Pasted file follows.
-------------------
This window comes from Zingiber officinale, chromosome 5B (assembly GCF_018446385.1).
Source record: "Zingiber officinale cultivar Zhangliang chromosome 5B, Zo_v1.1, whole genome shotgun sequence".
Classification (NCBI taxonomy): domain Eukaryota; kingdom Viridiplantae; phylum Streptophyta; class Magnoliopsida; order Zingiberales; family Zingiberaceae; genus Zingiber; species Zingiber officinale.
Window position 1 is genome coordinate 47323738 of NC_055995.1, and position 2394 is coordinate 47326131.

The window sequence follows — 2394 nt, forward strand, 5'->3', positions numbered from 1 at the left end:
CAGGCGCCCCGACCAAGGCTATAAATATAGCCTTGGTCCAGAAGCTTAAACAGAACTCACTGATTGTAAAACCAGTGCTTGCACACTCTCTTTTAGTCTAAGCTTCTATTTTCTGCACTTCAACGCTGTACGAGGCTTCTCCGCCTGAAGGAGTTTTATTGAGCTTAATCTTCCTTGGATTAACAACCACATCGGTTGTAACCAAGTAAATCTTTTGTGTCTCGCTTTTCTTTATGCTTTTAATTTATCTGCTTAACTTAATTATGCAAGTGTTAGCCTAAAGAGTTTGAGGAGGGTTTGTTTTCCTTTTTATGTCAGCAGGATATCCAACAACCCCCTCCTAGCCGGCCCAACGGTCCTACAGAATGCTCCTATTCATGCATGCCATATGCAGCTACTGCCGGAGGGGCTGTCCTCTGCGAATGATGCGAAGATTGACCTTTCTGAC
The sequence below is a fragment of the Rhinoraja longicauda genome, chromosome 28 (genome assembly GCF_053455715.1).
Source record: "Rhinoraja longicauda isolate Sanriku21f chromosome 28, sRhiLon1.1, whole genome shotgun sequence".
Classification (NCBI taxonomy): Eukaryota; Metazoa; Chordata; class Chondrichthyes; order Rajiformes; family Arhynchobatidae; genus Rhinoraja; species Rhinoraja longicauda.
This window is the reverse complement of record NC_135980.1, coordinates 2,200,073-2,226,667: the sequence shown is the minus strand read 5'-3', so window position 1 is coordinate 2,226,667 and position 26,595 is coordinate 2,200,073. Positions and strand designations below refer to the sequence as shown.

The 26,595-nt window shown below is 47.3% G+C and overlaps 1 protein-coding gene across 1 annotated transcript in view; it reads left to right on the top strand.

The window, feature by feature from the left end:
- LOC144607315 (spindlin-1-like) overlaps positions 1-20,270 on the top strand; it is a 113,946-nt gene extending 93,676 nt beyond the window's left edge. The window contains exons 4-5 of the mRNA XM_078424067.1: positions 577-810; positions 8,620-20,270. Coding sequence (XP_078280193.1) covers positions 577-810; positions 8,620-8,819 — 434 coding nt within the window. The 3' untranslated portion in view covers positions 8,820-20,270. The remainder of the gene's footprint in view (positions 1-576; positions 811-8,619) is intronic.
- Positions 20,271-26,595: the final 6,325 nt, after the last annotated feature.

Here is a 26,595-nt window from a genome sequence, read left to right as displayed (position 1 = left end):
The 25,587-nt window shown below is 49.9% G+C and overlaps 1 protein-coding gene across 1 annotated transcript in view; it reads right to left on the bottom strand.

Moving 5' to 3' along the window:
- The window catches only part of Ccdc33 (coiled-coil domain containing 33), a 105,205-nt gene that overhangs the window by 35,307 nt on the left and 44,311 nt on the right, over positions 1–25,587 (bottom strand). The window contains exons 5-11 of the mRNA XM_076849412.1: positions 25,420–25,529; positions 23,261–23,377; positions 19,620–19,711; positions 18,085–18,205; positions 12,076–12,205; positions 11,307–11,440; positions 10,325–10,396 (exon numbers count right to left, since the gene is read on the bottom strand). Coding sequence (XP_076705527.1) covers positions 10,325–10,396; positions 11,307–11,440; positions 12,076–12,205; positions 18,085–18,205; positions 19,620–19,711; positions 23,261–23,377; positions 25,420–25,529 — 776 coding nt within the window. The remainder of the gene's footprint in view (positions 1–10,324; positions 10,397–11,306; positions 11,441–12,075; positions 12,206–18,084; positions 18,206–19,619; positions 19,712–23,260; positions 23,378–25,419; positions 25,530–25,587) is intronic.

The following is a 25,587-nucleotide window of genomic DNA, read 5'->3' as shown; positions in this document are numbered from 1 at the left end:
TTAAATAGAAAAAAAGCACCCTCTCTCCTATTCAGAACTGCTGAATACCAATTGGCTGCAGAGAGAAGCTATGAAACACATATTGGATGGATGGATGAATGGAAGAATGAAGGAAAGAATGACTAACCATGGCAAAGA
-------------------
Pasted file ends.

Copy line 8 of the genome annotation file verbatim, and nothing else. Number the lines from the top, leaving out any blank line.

Source record: "Rhinoraja longicauda isolate Sanriku21f chromosome 28, sRhiLon1.1, whole genome shotgun sequence".